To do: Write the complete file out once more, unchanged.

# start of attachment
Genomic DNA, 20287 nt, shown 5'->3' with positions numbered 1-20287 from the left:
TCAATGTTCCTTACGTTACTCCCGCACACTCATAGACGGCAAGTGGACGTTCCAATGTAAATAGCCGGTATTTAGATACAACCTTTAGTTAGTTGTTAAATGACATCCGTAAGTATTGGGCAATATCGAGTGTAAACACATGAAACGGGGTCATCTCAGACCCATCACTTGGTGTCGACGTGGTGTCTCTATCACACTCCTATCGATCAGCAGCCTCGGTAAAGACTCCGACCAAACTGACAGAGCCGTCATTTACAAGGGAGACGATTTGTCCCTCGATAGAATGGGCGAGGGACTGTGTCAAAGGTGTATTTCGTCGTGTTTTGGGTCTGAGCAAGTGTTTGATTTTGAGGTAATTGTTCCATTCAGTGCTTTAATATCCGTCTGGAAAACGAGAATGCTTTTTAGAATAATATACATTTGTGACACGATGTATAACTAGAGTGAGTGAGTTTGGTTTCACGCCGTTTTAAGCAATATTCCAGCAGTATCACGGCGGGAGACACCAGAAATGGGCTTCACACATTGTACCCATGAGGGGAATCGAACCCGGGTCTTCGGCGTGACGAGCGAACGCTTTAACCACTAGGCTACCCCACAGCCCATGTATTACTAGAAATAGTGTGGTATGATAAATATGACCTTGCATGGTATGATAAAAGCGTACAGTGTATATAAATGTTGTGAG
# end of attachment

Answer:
Genomic DNA, 20287 nt, shown 5'->3' with positions numbered 1-20287 from the left:
TCAATGTTCCTTACGTTACTCCCGCACACTCATAGACGGCAAGTGGACGTTCCAATGTAAATAGCCGGTATTTAGATACAACCTTTAGTTAGTTGTTAAATGACATCCGTAAGTATTGGGCAATATCGAGTGTAAACACATGAAACGGGGTCATCTCAGACCCATCACTTGGTGTCGACGTGGTGTCTCTATCACACTCCTATCGATCAGCAGCCTCGGTAAAGACTCCGACCAAACTGACAGAGCCGTCATTTACAAGGGAGACGATTTGTCCCTCGATAGAATGGGCGAGGGACTGTGTCAAAGGTGTATTTCGTCGTGTTTTGGGTCTGAGCAAGTGTTTGATTTTGAGGTAATTGTTCCATTCAGTGCTTTAATATCCGTCTGGAAAACGAGAATGCTTTTTAGAATAATATACATTTGTGACACGATGTATAACTAGAGTGAGTGAGTTTGGTTTCACGCCGTTTTAAGCAATATTCCAGCAGTATCACGGCGGGAGACACCAGAAATGGGCTTCACACATTGTACCCATGAGGGGAATCGAACCCGGGTCTTCGGCGTGACGAGCGAACGCTTTAACCACTAGGCTACCCCACAGCCCATGTATTACTAGAAATAGTGTGGTATGATAAATATGACCTTGCATGGTATGATAAAAGCGTACAGTGTATATAAATGTTGTGAG